The Minneapolis music scene was great and perfect for me at the time. I am now in Denver. I was involved in the Minneapolis Songwriting Showcase. At the showcase, they provide an optional backing rhythm and lead section consisting of bass, electric guitar, and harmonica. I started going to a few open mics and met a lot of great people. The thing I was involved in most was the Minneapolis Songwriting Showcase twice a week. One of them was at a bar called Plums in St. Paul. The second one was at The Hideaway Burger Bar which was in Minneapolis. Everything was run by Nick Hensley. He was very friendly and wanted to give people and opportunities to play their music.
The cool thing was at the showcase events you are not allowed to play covers. It had to be all original. It has been going on for about fifteen years. They have some really cool people come through. There is a local musician who was nominated for a grammy; a folk musician named Jay Andara. The showcase allowed me to meet a lot of great people. Everyone had nothing but great advice and guidance.
There is a place called Acadia and they have music all night during the week ranging from all different kinds of genres. I played there about four to five times before the pandemic hit. It was a great place for me to get heard and get my music out there. Minneapolis’ music scene is very folk-driven. Bob Dylan is from Minnesota and every time I came home from one of the Songwriter Showcase, I couldn’t help but listen to some Bob Dylan on the way home. It is the overwhelming genre of music in Minneapolis. There is a real heavy folk influence across the spectrum that I thought was pretty interesting.
Any idea what Denver is going to be like?
It is tough with COVID as most restaurants are only doing outdoor seating and it is the winter now. There is a restaurant right across the street from me and I was talking with them and I discussed playing there eventually. I don’t yet have a great feel as to what the music scene is going to be like here. There is a street close to me called South Broadway. From my understanding, in a non pandemic world, they have a few festivals throughout the year.
All of the bars play live music during the event. It is like an area wide music event similar to what Austin, Texas does on 6th street. I am very interested but to be honest I have only been here for a month. The style of music I like the most is Blues Rock. The more recent music I am writing is like this. I think the genre that I prefer will be more accepted in Denver versus Minneapolis. I did see a guy playing Stevie Ray Vaughan the other day which I was pumped to hear.
What is your songwriting process like?
Every song that I have ever written has started on the guitar. I pick up the guitar and I find a chord progression that I like. I develop it as much as I can before I put any lyrics to it. In a perfect world, I try to have the verses, choruses, and the bridge mapped out on the guitar. It makes it easier to have the whole framework down before diving into the lyrics. Once I can play the guitar parts with hesitation, I start humming around and try to find melodies. I may not know what I am going to sing about but I try to find what I can sing that will compliment the guitar.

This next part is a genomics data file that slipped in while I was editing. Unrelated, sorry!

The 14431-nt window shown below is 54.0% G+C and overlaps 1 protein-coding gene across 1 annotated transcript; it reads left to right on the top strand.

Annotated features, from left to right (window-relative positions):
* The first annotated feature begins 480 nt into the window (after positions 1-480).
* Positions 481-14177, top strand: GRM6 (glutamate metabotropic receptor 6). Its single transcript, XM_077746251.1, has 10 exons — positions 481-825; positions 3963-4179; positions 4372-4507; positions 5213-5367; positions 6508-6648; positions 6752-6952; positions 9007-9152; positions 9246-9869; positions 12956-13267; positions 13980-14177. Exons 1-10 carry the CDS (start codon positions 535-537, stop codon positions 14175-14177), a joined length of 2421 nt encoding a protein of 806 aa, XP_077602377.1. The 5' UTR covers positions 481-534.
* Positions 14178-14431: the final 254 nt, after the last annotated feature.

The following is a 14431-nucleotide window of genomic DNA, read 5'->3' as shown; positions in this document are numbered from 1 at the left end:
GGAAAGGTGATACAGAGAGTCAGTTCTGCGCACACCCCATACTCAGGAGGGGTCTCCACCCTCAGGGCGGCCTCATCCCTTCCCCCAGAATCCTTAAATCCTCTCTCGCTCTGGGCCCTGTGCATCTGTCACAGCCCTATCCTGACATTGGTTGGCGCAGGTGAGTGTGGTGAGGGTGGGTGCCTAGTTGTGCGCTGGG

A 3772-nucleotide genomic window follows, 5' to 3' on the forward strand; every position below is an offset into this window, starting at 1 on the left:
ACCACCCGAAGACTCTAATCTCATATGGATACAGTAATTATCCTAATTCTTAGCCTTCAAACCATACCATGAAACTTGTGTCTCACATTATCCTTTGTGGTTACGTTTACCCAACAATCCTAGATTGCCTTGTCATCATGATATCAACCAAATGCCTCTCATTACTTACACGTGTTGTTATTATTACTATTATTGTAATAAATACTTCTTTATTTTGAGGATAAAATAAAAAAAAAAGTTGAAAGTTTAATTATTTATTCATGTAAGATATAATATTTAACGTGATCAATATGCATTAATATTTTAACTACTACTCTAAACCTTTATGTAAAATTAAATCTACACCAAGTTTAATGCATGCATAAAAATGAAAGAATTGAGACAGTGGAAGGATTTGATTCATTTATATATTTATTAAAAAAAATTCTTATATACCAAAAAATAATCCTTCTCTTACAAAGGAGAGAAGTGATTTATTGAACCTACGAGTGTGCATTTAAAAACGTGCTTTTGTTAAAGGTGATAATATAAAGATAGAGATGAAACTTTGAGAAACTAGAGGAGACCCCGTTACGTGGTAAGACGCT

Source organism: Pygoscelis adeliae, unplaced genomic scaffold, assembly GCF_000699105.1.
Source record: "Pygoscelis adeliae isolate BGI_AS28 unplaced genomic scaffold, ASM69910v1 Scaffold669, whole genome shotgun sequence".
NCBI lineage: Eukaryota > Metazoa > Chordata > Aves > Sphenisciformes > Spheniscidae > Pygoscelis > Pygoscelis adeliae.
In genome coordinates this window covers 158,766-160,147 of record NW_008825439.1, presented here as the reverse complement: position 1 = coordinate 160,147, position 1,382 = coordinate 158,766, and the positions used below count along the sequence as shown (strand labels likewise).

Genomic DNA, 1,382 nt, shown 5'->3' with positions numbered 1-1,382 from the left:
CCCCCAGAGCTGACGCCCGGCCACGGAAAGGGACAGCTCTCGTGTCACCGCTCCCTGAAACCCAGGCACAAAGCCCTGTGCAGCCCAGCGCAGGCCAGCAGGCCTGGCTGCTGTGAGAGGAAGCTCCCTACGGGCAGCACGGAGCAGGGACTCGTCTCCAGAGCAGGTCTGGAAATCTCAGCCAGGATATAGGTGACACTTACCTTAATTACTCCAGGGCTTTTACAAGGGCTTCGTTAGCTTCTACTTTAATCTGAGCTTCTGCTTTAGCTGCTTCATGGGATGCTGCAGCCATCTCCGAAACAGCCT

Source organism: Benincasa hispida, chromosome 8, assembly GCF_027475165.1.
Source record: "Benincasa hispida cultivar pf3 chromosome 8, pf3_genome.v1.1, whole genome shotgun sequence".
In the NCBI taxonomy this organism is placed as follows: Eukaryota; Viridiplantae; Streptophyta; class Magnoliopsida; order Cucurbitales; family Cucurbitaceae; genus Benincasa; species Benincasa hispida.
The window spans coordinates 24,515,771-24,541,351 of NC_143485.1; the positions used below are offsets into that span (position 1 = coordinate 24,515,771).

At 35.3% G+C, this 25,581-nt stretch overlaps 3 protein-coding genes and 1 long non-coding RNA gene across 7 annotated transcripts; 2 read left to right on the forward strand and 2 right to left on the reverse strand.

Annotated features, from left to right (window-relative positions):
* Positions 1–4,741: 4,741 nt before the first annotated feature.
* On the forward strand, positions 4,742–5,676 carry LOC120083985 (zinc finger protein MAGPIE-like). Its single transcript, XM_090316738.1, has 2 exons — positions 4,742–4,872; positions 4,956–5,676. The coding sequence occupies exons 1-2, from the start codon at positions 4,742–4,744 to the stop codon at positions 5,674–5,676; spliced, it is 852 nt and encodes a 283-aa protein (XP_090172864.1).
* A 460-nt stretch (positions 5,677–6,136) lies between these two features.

Once I get melodies, I start singing anything that comes to my mind. Once I get a few good ideas, I break out the notebook. I put ideas on paper that I want to build from and I go step by step through each verse and chorus. I do have some songs without the bridge as I feel sometimes they take away from a song. This is usually my process. Lately, I am trying to be extremely honest with myself. You may get writer’s block and feel like there is nothing left to say on the topic.
The most success I have is when I have been completely honest with myself. Even though you and your guitar are alone in a room, you have to throw it all out on the table. You may not even know how you are feeling but when you say it out loud, you start to know exactly how you are feeling. This is a pretty good overview on my songwriting process. Some songs you think are done and finished. When you play them out for a couple of months, you may completely change them and readjust.
What’s next for you?
The recording process is new to me and something that I just experienced. I want to keep recording going forward and I would love to release a full length album by the end of 2021. This month I am going to be releasing two songs. I have eight other songs that I am really happy with and I want to record them.
I recently purchased an interface so I can start making some demos. In a perfect world, I would love to release six to eight more songs. I am very excited to get more music out there that people can listen to and build up my portfolio. I am looking forward to playing live again. I am keeping my fingers crossed that the pandemic will start to clear up in a little bit. Hopefully everything will start going back to normal.
*All photo images by Taylor Lee Thompson